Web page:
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Among the hurricane disasters that ever hit the United States of America in this decade, the hurricane Katrina was one that was classified as the most devastating. According to Goodnough and Treaster, 2005), Louisiana City experienced a very powerful storm ever seen in the history of America on. The tragic event took place on the Sunday of August 28.This caused hundreds of thousands of the gulf coast residents flee in order to save their lives. In addition, it left many people homeless and destroyed the infrastructure forcing the then president George W. Bush to declare a state of emergency in the Louisiana gulf coast city. Five years later America still lives with the effects of the 2005 Hurricane Katrina accompanied by efforts of trying to rebuild the gulf city.
According to the report About Hurricane Katrina by Federal Emergency Management Authority (FEMA), the storm started and formed as depression in the tropics of southeastern Bahamas on August 23. Moving in the northwestward direction, it grew into a category 1 hurricane before making its first landfall after turning westwards two days later towards southern Florida. On 26 August, it turned southwest as it crossed Florida towards the Gulf of Mexico. It continued to strengthen more and then later into a category 4 hurricane with strong winds of at 150 miles per hour in Louisiana. The third and last landfall of the Katrina occurred some four hour later in Mississippi where the winds were at 125 miles per hour (FEMA) before going to an extension of over 400 miles per hour later on during the tragedy.
The coming of the storm was not a surprise to the city dwellers. According to a New York Times article, by Romero (2005), most of the companies and firms in the energy sector were evacuating their employees in the Mexican gulf. This cut the normal oil production of the area by a third the normal daily production. There was even a prediction of a high disruption in the production of oil from the area as compared to the effects of the hurricane Ivan which occurred the previous year. However, despite all these warning reports from several meteorological departments, Clarence Ray Nagin, the then mayor of New Orleans, Louisiana ignored the recommendations that were given then by the Charity Hospital’s Emergency Preparedness Group and therefore did nothing to prepare the city for the coming hurricane. He advised the residents of New Orleans not to be keen about the storm and did not even order for a mandatory evacuation, only to do it at the last minute. Further, there was general ‘stressed response and recovery effort by all levels of government, especially in Louisiana, a situation that was worsened by strains on catastrophic response by the authority is case of a back-to-back disasters (Walker, 2006). Empathically, the was an overwhelming strain on the available resources and information supply, coupled with negligence by the authorities.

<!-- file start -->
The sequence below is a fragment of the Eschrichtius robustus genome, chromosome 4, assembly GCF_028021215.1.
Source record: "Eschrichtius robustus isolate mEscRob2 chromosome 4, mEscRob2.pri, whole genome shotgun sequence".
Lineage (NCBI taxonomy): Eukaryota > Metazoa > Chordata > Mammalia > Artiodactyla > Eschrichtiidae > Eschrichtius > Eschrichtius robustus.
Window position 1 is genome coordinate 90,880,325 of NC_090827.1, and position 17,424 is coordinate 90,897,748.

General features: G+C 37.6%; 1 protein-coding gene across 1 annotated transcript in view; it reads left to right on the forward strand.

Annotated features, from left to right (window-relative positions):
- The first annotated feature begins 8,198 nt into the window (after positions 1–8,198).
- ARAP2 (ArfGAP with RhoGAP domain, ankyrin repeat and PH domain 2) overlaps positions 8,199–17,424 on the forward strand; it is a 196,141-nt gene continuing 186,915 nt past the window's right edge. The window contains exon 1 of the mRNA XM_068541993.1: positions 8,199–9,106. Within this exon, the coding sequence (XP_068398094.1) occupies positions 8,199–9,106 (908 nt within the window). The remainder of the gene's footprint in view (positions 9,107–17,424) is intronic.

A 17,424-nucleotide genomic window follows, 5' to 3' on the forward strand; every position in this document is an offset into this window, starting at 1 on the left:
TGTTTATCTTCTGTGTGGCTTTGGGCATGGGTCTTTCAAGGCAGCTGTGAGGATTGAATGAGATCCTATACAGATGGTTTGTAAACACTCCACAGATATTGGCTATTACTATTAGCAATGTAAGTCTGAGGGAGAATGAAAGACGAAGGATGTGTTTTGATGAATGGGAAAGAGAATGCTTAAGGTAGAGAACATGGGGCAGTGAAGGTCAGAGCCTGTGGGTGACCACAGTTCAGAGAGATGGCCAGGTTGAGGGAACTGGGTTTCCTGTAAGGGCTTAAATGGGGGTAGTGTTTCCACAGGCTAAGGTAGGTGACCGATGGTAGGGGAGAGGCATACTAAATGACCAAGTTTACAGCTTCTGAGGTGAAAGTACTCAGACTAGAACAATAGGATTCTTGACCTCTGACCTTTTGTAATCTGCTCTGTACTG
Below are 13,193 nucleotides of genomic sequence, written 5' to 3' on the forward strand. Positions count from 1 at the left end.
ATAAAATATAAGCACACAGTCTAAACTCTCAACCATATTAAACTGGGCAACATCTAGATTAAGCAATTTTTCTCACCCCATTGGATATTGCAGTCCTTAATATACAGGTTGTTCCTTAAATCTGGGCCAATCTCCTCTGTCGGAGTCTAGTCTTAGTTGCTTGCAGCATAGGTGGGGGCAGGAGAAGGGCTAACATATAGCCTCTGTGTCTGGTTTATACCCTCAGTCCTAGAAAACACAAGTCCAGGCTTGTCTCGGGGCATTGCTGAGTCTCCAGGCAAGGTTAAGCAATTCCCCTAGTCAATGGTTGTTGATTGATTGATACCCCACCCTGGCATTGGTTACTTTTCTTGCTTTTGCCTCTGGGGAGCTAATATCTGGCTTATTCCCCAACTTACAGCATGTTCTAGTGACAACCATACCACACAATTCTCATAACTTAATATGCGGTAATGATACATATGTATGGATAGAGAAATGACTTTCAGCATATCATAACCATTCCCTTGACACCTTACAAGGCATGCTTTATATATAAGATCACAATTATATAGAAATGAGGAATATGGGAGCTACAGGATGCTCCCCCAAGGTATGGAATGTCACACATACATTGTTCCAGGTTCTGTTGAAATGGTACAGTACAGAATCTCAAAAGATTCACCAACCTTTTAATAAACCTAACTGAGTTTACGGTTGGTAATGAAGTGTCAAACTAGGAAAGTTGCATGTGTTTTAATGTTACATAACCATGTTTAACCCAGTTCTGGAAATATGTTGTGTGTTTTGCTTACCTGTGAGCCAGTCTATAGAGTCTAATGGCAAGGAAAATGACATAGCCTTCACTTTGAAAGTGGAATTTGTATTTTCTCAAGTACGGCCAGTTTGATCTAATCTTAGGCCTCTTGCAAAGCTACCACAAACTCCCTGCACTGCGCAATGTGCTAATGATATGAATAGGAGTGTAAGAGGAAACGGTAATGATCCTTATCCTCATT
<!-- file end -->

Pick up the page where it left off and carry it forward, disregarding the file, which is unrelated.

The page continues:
The hurricane Katrina left devastating effects in the history of the United States some of which are being felt till today. The effects of the hurrican to the US economy are far-outreaching. Ozochukwu (2009) analyses the impacts of salt water intrusion on the agricultural industry. Salt water intrusion is the process where salt water moves to non-saline water environments (Ozochukwu, 2009). The hurricane is one of the causes of this phenomenon. Saline water does not support plant life (Ozochukwu, 2009). When much of this happens in agricultural lands the plants will die reducing to none the produce from the fields. None the less, plants have been known as major preventers of soil erosion. Their absence translates to a high level of erosion of rich agricultural soil leading to low productivity. This negatively affected the forestry department in Mississippi region. Since agriculture is a major booster to most of the world’s economies, the sector needs to be guarded.
Deaths and displacement of people in the affected areas was experienced. According to information by FEMA on hurricanes, approximately there was evidenced an estimated damage of $75 billion during this hurricane in addition to the over 1,200 deaths experienced in Mississippi, Florida and Louisiana altogether. This was one of the most catastrophic humanitarian crises ever in the American history. This hurricane left most of the Louisiana residents without the very basic needs as clean water, shelter and food. Most of their poor house went flat, schools destroyed, medical health providers like charity hospital at Louisiana university were brought abase too.
On the contrary, the response of the government towards this crisis was not appealing to the general public and was described as flawed despite seeing this possibility of flooding. Initially, the evacuation efforts were not thoroughly done and many of the city dwellers who were left suffered more hardships, some in the hands of armed gangs. This exposed the governments insensitivity to humanitarian efforts if this was to be compared to its dedication on the fight against terrorism attacks, yet preparation for a national disaster of such magnitude wasn’t manageable. In addition, major agencies, coordinated by FEMA and the department of homeland security, who were involved in the response process made .............
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